In today’s Epistle and Gospel readings, we hear Paul and Jesus challenging what they see as ‘religion gone wrong.’ Let’s hear these age old critiques of religion, with the ears of today. What rings familiar and current and useful to you for critiquing Christianity today?
Readings of James 1:22-27 and Mark 7:1-8
Our Bible passages show clearly that Jesus’ lifestyle publicly challenged those aspects of Judaism that were not in synch with his experience of God – his personal spirituality. He decried the hypocrisy of lip service – challenging those Pharisee Jewish leaders whom he saw as ‘hearers but not doers’ of God’s Word. He questioned religious behaviours defined and defiled by human judgment. And he outright rejected certain ritual traditions, like the extensive hand washing before meals, that he felt were human inventions rather than divine direction.
Jesus quotes Isaiah to condemn ‘lip service’, because he moved from his heart. (In his time, the heart was understood as the locus of will and choice. The word heart comes up three times in this section of Mark.) Jesus was all about integrity – being the same inside and out – his actions expressions of his heart. He lived always as a God-son.
That often meant breaking the religious rules in order to follow God’s Law of love and justice. Evidently, his lifestyle caused great offense among observant Jews. No doubt they were hurt, as well as angered, by his public denials of their religious traditions.
Jesus was critiquing his religion to reform it. He wanted his practice of religion to be fully aligned with his experience and relationship with God – his personal spirituality. Today, we can be ‘honest to Jesus’ by critiquing our Christian religion – according to his standards of honesty, integrity and God-centred heart-felt life choices.
Critique of religion and Christianity in our time comes from two directions. The atheist camp of Hutchins and Dawkins argues against the existence of God. But they are arguing against a supernatural God, who is like an all powerful puppeteer in the sky, an outdated idea of God that I don’t believe in either, so this critique isn’t especially useful.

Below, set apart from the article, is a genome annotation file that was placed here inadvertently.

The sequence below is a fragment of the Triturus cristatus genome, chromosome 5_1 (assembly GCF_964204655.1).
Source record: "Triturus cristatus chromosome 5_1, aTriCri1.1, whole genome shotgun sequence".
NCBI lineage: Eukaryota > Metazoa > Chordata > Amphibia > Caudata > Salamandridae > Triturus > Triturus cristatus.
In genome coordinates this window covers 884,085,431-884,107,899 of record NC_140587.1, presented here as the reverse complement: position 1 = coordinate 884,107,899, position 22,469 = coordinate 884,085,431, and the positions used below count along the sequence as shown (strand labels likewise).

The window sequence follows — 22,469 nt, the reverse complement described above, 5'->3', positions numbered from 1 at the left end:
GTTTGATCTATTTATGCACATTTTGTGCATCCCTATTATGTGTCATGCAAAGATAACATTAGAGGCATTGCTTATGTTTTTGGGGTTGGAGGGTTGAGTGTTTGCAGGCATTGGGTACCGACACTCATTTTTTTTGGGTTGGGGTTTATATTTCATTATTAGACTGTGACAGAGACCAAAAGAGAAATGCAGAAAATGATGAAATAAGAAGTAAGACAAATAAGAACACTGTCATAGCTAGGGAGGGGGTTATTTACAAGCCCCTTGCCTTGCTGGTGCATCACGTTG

More disturbing initially, but more useful to us, is the critique of religion and Christianity that is voiced by the ‘spiritual but not religious’ folks. Fully 40% of Canadians now define themselves this way – and many of them are our friends, family and colleagues, aren’t they? Surely you’ve been part of a conversation where church or religion comes up, and often in a rather disparaging way, someone declares that they are ‘spiritual but not religious.’
I’ve mentioned Diana Butler Bass’ new book “Christianity After Religion.” Her research finds that the self designation ‘spiritual but not religious’ is “both a critique of institutional religion and a longing for meaningful connection.” So for us it is fertile ground, because “those who seek ‘spirituality’ are often saying ‘I want to find a new way of connecting with God, my neighbor and my own life.’” But it must be personal, experiential and honest. Sbnr folks assume that can’t be found in ‘organized religion’.
What’s your response when someone declares them self ‘spiritual but not religious’? I usually smile and say that I am spiritual AND religious. If there is a follow-up question, I say I’m spiritual AND religious, because the way that we practice our religion in this Progressive Christian community strengthens and inspires my spiritual life. The wisdom, traditions, rituals, practices – and especially the community support of Trinity, deepens my real personal connection with the Holy and empowers me to live accordingly. Religion exists to support spirituality – our real relationships with the God who is All, lived out through all our relationships with others and Creation. And today, our religion is in the midst of being reformed, transformed and renewed – by Jesus’ standards of spirituality.